Spurs bring in a D-League point guard


With Tony Parker sitting at home, eating fatty French foods and hanging out with wife Eva Longoria-Parker — sure, and resting his broken hand we suppose — the San Antonio Spurs have reached into the D-League for some bench depth at point guard.

According to Yahoo’s Adrian Wojnarowski, the Spurs are calling up Cedric Jackson out of Erie to come to the team.

If that name sounds a little familiar to Cavaliers fans, that’s because the Cleveland State graduate spent 20 days with the team before heading back down.

So what are the Spurs getting? Good question. A little lesson for young writers out there — when you don’t know, ask someone who does. I asked Matt Hubert of Blog Talk Bayhawk (the blog about the Erie team) and D-League Digest about Jackson.

He has been dealing with bruised ribs the past few games, but it hasn’t seemed to slow him down at all. He’s lightning quick with the ball, gets to the rim almost at will in the D-League and, along those same lines, he gets to the free throw line at a very high rate (and converts at a 72% clip). His decision-making has gotten better as the season has gone on, and he now has one of the top assist-to-turnover ratios in the D-League.

I think his game has a lot of similarities to Parker in terms of scoring points in the paint despite his stature. His biggest weakness, however, is his outside shooting. He’s much better creating off the dribble and scoring at the rim than hitting spot up jumpshots. Defensively, he’s very active and quick, averages better than 2 steals per game in the D-League.

So he is a drive-and-kick guard, which could work if paired with the right shooters on the Spurs. After this first 10-day stint, the guy will have spent 30 days in the NBA this season, a sign that he is doing it right in the minors. The only question now is can he translate his tame to the next level.

Raptors unveil updated court design

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Several teams have updated their court designs this offseason, including the Bulls, Nuggets, Bucks and Hawks. The Raptors are the latest team to update their floor, to go along with a new logo and uniforms. Here’s what the Air Canada Centre will look like this season:

It features their new claw/basketball logo at center court and the font on their new uniforms at the baselines. The “We The North” along the sideline is a nice touch, too. Overall, the Raptors have done an excellent job with their rebrand, just in time for All-Star Weekend to be hosted in Toronto for the first time.

Former UCLA, NBA player Dave Meyers dies at 62

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LOS ANGELES (AP) Dave Meyers, the star forward who led UCLA to the 1975 NCAA basketball championship as the lone senior in coach John Wooden’s final season and later played for the NBA’s Milwaukee Bucks, died Friday. He was 62.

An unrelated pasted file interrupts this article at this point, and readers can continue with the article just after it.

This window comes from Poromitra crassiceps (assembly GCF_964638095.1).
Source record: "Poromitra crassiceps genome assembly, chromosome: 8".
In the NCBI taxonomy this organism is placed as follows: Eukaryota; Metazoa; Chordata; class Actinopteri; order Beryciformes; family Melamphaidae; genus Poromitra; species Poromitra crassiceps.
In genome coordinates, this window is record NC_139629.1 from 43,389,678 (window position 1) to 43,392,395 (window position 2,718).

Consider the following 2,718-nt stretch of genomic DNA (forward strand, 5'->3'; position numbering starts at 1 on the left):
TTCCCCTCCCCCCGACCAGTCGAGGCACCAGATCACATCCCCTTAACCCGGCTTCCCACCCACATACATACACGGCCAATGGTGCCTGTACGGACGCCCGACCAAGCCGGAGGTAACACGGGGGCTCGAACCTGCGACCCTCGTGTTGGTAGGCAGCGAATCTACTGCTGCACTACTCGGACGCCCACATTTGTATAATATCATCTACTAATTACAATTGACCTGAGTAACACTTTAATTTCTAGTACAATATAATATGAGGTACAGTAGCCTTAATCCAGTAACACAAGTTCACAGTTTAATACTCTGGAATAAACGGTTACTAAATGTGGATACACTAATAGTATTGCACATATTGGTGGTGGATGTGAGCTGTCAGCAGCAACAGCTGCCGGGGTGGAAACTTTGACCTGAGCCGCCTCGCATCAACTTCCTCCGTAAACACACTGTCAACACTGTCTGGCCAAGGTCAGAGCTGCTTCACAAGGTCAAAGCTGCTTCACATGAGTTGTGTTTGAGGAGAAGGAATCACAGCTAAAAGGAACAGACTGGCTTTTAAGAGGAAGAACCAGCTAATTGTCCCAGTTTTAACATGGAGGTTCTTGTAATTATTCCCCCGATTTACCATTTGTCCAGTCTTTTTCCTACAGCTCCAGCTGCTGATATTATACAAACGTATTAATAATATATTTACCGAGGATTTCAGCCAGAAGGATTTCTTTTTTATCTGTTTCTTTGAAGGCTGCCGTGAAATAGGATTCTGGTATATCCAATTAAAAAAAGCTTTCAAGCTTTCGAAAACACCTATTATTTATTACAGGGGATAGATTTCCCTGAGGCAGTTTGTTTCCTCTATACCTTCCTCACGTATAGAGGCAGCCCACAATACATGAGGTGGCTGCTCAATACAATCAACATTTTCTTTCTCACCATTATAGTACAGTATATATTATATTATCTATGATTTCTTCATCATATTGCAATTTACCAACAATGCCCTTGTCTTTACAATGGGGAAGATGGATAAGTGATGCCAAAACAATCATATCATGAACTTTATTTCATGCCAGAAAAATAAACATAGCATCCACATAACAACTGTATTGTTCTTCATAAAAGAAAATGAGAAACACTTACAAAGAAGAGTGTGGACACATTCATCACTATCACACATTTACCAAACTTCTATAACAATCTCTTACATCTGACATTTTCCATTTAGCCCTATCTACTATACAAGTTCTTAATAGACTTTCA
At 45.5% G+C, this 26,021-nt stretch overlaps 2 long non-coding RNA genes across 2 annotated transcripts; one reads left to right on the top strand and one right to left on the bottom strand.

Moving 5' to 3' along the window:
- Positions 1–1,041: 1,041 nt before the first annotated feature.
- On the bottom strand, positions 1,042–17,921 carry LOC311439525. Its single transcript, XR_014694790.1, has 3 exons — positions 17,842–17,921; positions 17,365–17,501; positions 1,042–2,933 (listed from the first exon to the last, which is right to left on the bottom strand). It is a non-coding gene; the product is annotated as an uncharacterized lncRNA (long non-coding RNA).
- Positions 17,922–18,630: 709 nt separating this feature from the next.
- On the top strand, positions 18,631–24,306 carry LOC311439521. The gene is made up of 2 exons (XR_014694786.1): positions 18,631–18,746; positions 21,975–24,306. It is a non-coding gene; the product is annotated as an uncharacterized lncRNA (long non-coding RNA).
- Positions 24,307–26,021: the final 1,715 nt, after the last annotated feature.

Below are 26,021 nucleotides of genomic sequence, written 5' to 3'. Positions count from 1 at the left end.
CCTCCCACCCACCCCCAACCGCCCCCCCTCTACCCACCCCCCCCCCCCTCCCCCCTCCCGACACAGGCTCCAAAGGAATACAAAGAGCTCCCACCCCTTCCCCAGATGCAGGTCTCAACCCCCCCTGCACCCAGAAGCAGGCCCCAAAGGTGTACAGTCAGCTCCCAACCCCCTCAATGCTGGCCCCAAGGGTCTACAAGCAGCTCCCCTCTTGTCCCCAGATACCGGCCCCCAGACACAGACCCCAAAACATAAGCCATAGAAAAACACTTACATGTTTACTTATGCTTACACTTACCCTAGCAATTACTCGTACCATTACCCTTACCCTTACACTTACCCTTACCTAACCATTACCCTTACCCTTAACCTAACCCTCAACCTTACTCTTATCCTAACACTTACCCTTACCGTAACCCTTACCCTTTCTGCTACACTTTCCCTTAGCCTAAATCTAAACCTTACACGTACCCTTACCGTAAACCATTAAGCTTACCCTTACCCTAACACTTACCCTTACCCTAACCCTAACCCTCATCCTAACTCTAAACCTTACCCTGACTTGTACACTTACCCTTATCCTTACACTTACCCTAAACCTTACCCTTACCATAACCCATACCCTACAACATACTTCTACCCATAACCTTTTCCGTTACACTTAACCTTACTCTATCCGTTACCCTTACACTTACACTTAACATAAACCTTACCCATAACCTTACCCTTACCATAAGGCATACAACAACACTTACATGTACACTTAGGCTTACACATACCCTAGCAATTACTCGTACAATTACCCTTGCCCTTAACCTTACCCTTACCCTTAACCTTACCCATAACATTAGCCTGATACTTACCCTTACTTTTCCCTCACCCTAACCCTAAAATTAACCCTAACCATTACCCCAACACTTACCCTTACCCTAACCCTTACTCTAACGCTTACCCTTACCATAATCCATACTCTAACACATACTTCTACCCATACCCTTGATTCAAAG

Meyers died at his home in Temecula after struggling with cancer for the last year, according to UCLA, which received the news from his younger sister, Ann Meyers Drysdale.

He played four years for Milwaukee after being drafted second overall by the Los Angeles Lakers. Shortly after, Meyers was part of a blockbuster trade that sent him to the Bucks in exchange for Kareem Abdul-Jabbar.

The 6-foot-8 Meyers led UCLA in scoring at 18.3 points and rebounding at 7.9 in his final season, helping the Bruins to a 28-3 record. He had 24 points and 11 rebounds in their 92-85 victory over Kentucky in the NCAA title game played in his hometown of San Diego.

Meyers Drysdale also played at UCLA during her Hall of Fame career.

Meyers assumed the Bruins’ leadership role during the 1974-75 season after Bill Walton and Jamaal Wilkes had graduated. Playing with sophomores Marques Johnson and Richard Washington, Meyers earned consensus All-America honors. Meyers made the cover of Sports Illustrated after the Bruins won the NCAA title.

“One of the true warriors in (at)UCLAMBB history has gone on to glory,” Johnson wrote on Twitter. “Dave Meyers was our Captain in `75 and as tenacious a player ever. RIP.”

Johnson recalled in other tweets how Meyers called him `MJB’ or Marques Johnson Baby when he was a freshman, and later in the NBA, Meyers was nicknamed “Crash” because he always diving on the floor for loose balls.

As a junior, Meyers started on a front line featuring future Hall of Famers Walton and Wilkes.

Meyers was a reserve as a sophomore on the Bruins’ 1973 NCAA title team during the school’s run of 10 national titles in 12 years under Wooden. The team went 30-0 and capped the season by beating Memphis 87-66 in the championship game, when Meyers had four points and three rebounds.

In 1975, Meyers, along with Elmore Smith, Junior Bridgeman and Brian Winters, was traded to Milwaukee for Abdul-Jabbar and Walt Wesley.

During the 1977-78 season, Meyers was reunited with Johnson on the Bucks and averaged a career-best 14.7 points. He missed the next year with a back injury. Meyers returned in 1979-80 to average 12.1 points and 5.7 rebounds in helping the Bucks win a division title.

Born David William Meyers, he was one of 11 children. His father, Bob, was a standout basketball player and team captain at Marquette in the 1940s. The younger Meyers averaged 22.7 points as a senior at Sonora High in La Habra, California.

Meyers made a surprise announcement in 1980 that he was retiring from basketball to spend more time with his family. He later earned his teaching certificate and taught sixth grade for several years in Lake Elsinore, California.

He is survived by his wife, Linda, whom he married in 1975, and daughter Crystal and son Sean.